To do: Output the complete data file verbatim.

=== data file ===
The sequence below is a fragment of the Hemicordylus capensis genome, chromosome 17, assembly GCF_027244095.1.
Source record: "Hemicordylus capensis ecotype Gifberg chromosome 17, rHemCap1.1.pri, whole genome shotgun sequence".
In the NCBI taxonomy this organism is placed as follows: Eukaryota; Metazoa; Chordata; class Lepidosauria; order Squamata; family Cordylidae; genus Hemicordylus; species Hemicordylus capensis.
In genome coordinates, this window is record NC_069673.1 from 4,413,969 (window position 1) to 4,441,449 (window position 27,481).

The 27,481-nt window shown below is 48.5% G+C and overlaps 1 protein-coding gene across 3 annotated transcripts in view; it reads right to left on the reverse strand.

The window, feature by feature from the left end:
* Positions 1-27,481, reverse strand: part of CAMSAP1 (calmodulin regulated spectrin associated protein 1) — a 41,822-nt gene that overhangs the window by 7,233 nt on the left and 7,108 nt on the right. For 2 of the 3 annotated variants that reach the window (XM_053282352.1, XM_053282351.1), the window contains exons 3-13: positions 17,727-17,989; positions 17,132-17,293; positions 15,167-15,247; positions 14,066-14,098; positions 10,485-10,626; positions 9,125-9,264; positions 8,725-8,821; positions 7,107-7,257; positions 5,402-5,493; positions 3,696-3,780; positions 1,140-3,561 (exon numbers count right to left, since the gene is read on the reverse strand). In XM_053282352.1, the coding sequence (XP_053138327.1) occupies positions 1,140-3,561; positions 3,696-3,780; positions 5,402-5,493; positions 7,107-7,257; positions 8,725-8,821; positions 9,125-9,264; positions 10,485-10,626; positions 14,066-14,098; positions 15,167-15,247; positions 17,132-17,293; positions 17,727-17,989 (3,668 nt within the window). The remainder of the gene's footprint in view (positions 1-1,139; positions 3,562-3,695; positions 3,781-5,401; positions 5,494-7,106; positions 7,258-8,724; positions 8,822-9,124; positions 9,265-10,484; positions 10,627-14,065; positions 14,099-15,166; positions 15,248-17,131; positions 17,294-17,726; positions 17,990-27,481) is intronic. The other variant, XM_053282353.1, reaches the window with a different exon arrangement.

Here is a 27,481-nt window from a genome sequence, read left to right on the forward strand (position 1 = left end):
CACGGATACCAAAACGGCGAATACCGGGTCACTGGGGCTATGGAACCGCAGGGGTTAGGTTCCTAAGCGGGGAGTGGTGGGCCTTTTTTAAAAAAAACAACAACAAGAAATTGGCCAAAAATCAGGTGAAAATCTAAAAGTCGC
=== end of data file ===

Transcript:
The sequence below is a fragment of the Hemicordylus capensis genome, chromosome 17, assembly GCF_027244095.1.
Source record: "Hemicordylus capensis ecotype Gifberg chromosome 17, rHemCap1.1.pri, whole genome shotgun sequence".
In the NCBI taxonomy this organism is placed as follows: Eukaryota; Metazoa; Chordata; class Lepidosauria; order Squamata; family Cordylidae; genus Hemicordylus; species Hemicordylus capensis.
In genome coordinates, this window is record NC_069673.1 from 4,413,969 (window position 1) to 4,441,449 (window position 27,481).

The 27,481-nt window shown below is 48.5% G+C and overlaps 1 protein-coding gene across 3 annotated transcripts in view; it reads right to left on the reverse strand.

The window, feature by feature from the left end:
* Positions 1-27,481, reverse strand: part of CAMSAP1 (calmodulin regulated spectrin associated protein 1) — a 41,822-nt gene that overhangs the window by 7,233 nt on the left and 7,108 nt on the right. For 2 of the 3 annotated variants that reach the window (XM_053282352.1, XM_053282351.1), the window contains exons 3-13: positions 17,727-17,989; positions 17,132-17,293; positions 15,167-15,247; positions 14,066-14,098; positions 10,485-10,626; positions 9,125-9,264; positions 8,725-8,821; positions 7,107-7,257; positions 5,402-5,493; positions 3,696-3,780; positions 1,140-3,561 (exon numbers count right to left, since the gene is read on the reverse strand). In XM_053282352.1, the coding sequence (XP_053138327.1) occupies positions 1,140-3,561; positions 3,696-3,780; positions 5,402-5,493; positions 7,107-7,257; positions 8,725-8,821; positions 9,125-9,264; positions 10,485-10,626; positions 14,066-14,098; positions 15,167-15,247; positions 17,132-17,293; positions 17,727-17,989 (3,668 nt within the window). The remainder of the gene's footprint in view (positions 1-1,139; positions 3,562-3,695; positions 3,781-5,401; positions 5,494-7,106; positions 7,258-8,724; positions 8,822-9,124; positions 9,265-10,484; positions 10,627-14,065; positions 14,099-15,166; positions 15,248-17,131; positions 17,294-17,726; positions 17,990-27,481) is intronic. The other variant, XM_053282353.1, reaches the window with a different exon arrangement.

Here is a 27,481-nt window from a genome sequence, read left to right on the forward strand (position 1 = left end):
CACGGATACCAAAACGGCGAATACCGGGTCACTGGGGCTATGGAACCGCAGGGGTTAGGTTCCTAAGCGGGGAGTGGTGGGCCTTTTTTAAAAAAAACAACAACAAGAAATTGGCCAAAAATCAGGTGAAAATCTAAAAGTCGC